Emotional Side of Business: Why Starting Isn't the Hard Part

“We kind of just went all in,” says Justin Matt Sapolsky co-owner of Matt and Marie’s Modern Italian Sandwich Restaurants in Philadelphia.  “It’s kind of what you do.”

Teaming up with fellow University of Pennsylvania Wharton Business School graduate Nicole Marie Capp, the duo shared their love for food and desire to start a business at an alumni event.

“Both of us have no restaurant experience,” says Capp.  “I found the best part of my day was lunch so I figured it was about time to make that my career,” jokes Sapolsky

After researching the Philadelphia market, hitting the streets and scoping out the competition, they settled on hand-crafted, high-quality Italian sandwiches. Capp and Sapolsky rented out a test kitchen to make sandwiches and handle catering orders. They hired renowned Chef Ryan Smith to help develop their Italian-themed menu. In 2014, Sapolsky and Capp opened the doors to their first restaurant in Logan Square.

“Opening the first store was totally bootstrapped. Making a few thousand dollars off the catering… we kind of just went all in,” says Sapolsky. “We were absolutely full time 24 hours a day to open the first store,” adds Capp.


A smashing success, Matt and Marie’s made a splash for with fellow lunch-goers.  However, it was keeping the momentum that was difficult.

‘Opening day one, you are always busy when you first start. You have a line out the door and everyone is excited to support you. Keeping that momentum though is difficult,” says Capp. “A bad day is that both Matt and I had to go outside and start flyering and grabbing person by person though an interaction to get them in the store.”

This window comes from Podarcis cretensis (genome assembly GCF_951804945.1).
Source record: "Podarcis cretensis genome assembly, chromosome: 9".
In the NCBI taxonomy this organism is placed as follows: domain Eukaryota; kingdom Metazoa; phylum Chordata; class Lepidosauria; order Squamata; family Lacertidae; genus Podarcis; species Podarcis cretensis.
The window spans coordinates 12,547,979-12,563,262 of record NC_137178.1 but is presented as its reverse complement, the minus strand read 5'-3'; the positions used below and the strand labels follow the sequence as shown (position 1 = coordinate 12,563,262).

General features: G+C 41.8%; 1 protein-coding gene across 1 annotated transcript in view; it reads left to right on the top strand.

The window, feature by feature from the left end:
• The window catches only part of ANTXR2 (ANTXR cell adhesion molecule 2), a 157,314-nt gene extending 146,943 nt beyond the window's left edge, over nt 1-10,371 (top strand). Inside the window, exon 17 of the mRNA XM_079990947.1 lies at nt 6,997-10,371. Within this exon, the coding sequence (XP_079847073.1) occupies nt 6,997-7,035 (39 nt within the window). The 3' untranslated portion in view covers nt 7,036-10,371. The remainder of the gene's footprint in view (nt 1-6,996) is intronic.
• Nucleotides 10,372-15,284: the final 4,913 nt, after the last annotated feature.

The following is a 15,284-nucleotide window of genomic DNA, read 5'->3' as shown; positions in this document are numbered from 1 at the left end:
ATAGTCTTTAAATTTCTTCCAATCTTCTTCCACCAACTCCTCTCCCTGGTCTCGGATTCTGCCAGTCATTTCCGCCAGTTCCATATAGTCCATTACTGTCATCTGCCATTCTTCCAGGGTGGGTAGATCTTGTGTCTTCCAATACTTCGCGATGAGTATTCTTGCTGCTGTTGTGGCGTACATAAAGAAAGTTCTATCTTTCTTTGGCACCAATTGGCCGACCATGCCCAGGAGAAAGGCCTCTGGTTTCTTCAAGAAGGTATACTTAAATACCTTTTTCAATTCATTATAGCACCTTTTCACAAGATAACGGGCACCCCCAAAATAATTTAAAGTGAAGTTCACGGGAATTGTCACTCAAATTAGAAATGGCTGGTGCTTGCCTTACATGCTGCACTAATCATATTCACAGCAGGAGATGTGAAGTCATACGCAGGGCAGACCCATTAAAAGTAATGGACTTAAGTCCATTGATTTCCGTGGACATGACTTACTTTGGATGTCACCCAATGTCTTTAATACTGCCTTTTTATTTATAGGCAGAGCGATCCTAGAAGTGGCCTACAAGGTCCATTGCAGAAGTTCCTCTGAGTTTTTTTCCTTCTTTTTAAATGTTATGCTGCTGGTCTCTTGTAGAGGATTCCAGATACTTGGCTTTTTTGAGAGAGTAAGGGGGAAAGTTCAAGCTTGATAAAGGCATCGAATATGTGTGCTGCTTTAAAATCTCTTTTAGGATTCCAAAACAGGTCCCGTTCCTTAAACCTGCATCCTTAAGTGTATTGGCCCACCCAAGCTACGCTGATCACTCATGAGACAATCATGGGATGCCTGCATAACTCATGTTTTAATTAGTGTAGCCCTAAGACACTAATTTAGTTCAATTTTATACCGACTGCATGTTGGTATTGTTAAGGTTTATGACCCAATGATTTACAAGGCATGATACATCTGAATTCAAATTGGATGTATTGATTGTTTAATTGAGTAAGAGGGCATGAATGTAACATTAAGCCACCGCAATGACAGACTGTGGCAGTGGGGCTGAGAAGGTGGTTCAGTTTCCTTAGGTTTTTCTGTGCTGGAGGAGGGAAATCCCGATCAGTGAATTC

Quickly shifting gears, yet never swaying from their concept, Sapolsky and Capp started to change their thinking. They sent out customer surveys, changed price-points and added different items to the menu.

“You have to teach people that you are here, it’s a lot of guerrilla marketing outreach, phone calls, emails, standing on the corner with menus and samples just to let people know that you are there and it made all of the difference,” says Sapolsky.

It worked. Fast forward to 2017 and Sapolsky and Capp opened an additional three restaurants including a salad-concept lunch spot, Kayu.

“When you write the first check, that is a scary moment but you’re not really in it yet… you realize I have to pay my rent, I have to pay my people I have to pay my suppliers and I am always the last person,” says Sapolsky

“Letting go and believing in your staff and the company culture you created and the product and knowing that you have the best suppliers… that for me is each day was, and is the toughest part of running your own business,” says Capp.

Be sure to watch Sapolsky and Capp’s full interview above.

This is part of FOXBusiness.com’s The Emotional Side of Small Business series that taps into the human side of building a business – the part that doubts, questions, regrets, and celebrates.